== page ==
Republican presidential candidate John McCain hopes to enhance his appeal to blue-collar voters and those in the Northern Plains by visiting the Sturgis Motorcycle Rally in South Dakota.

McCain, who attended the rally's tribute to veterans on Monday night, was greeted in Rapid City by Sen. John Thune, who has been mentioned as a possible running mate.

Earlier in the day, he called on Congress to return from its summer recess to deal with the nation's energy crisis. And he urged his Democratic opponent, Barack Obama, to join him in that call.

On Friday, the House and Senate, both controlled by the Democrats, adjourned for five weeks without taking up energy legislation.

"Congress should come back into session, and I'm willing to come off the campaign trail," McCain said at the Lafayette Hill, Pa., headquarters of the National Label Co.

The visit to National Label was McCain's only stop during a stay in the Philadelphia area that lasted about four hours. He toured the facility, which makes labels for pharmaceuticals and other consumer products, and held a closed, half-hour roundtable with business executives.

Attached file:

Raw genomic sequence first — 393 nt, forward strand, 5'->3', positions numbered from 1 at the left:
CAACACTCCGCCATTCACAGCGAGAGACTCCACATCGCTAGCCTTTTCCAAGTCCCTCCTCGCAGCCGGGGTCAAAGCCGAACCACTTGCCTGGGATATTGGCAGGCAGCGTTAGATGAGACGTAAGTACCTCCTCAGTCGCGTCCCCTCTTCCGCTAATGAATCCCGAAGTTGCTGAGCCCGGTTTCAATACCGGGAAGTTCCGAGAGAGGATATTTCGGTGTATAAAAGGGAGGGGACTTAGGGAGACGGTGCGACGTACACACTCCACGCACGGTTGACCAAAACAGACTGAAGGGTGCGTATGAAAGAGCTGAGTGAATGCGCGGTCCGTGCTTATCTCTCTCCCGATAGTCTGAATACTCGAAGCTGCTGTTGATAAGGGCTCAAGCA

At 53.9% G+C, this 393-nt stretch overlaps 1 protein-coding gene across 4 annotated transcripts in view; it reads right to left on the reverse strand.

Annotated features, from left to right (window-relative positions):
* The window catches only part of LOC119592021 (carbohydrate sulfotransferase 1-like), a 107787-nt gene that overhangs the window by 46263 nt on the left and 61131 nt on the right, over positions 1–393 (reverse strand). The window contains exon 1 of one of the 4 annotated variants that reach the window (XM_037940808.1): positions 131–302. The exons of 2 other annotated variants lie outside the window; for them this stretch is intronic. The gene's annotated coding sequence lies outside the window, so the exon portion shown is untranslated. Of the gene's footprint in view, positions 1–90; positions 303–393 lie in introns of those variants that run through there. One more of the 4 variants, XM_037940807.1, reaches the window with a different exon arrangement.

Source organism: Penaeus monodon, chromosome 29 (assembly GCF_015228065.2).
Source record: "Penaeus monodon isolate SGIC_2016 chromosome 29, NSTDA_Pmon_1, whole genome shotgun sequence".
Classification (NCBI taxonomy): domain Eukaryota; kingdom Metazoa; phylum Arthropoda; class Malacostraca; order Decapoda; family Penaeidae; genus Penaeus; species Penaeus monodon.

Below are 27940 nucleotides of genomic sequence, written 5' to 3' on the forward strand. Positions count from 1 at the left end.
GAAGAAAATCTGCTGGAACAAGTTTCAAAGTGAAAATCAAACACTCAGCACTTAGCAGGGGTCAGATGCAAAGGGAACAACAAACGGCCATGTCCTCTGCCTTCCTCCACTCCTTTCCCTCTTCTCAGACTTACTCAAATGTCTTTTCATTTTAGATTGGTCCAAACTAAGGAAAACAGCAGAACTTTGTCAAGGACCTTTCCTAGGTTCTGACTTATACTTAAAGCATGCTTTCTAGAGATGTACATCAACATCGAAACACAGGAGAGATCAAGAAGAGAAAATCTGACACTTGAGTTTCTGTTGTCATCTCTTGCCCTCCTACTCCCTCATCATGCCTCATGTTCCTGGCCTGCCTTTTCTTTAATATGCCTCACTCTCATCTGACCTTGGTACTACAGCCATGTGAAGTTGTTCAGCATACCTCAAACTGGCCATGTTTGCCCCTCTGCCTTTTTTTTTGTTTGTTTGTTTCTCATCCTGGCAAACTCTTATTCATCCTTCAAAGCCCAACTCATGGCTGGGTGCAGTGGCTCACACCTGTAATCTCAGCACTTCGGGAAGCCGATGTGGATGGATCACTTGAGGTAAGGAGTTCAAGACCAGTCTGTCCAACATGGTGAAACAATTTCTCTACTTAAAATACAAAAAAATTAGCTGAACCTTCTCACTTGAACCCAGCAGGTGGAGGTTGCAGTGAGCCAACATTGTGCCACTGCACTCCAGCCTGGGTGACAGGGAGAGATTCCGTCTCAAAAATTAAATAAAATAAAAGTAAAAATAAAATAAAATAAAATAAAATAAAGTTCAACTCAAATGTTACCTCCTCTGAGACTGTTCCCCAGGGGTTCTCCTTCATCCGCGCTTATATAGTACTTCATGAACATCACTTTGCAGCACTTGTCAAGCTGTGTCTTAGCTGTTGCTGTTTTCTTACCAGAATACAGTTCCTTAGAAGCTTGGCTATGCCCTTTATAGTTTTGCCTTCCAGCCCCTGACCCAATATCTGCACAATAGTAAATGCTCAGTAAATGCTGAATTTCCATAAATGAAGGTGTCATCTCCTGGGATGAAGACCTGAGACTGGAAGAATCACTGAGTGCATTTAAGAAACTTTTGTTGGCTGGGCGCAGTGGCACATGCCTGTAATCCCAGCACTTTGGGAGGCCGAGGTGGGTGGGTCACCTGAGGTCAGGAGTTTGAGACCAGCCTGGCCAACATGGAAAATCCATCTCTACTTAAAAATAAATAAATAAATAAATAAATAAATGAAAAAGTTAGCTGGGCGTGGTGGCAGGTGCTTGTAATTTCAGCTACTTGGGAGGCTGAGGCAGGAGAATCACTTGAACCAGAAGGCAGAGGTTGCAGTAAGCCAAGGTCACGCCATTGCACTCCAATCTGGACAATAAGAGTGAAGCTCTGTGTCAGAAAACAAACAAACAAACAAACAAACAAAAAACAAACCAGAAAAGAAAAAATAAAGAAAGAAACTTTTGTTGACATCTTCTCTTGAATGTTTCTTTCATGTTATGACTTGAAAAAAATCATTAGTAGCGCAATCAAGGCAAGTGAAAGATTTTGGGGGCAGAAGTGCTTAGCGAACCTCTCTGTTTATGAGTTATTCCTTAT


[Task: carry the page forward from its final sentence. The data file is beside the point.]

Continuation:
With about 100 of the plant's workers standing behind him, McCain said that the way to address the nation's energy needs is through an "all-of-the-above approach" of utilizing nuclear power, clean coal technology and additional off-shore oil drilling.

After criticizing Obama's energy policy, McCain added: "We're not going to achieve energy independence by inflating our tires."

Last week, Obama said the nation could save all the oil it would add through more off-shore drilling if only drivers were "making sure your tires are inflated" and getting tune-ups. That comment has drawn ridicule. The McCain campaign is now offering supporters tire gauges labeled "Obama Energy Plan" in exchange for $25 donations.

An Obama spokesman pointed Monday to a Department of Energy directive that said that driving with proper tire pressure and wheel alignment improves mileage by 3.3 percent -- and to statements by NASCAR and by California Gov. Arnold Schwarzenegger, a Republican, urging motorists to heed such advice.

One reason McCain continues to pound away at the energy issue is that polls show it to be a winner for him, as Obama has acknowledged. Surveys in several swing states show that voters favor expansion of nuclear power and off-shore oil drilling by about a 2-1 ratio.

McCain's campaign staff said the roundtable was designed to highlight his concern for small business. Among the elements in his plan on that score -- beyond reduced energy costs -- are cutting the corporate tax rate from 35 to 25 percent and establishing a permanent tax credit for research and development.

Today, to underscore his call for expanded U.S. nuclear power, McCain will tour a nuclear power plant in the battleground state of Michigan.

The Associated Press contributed to this report.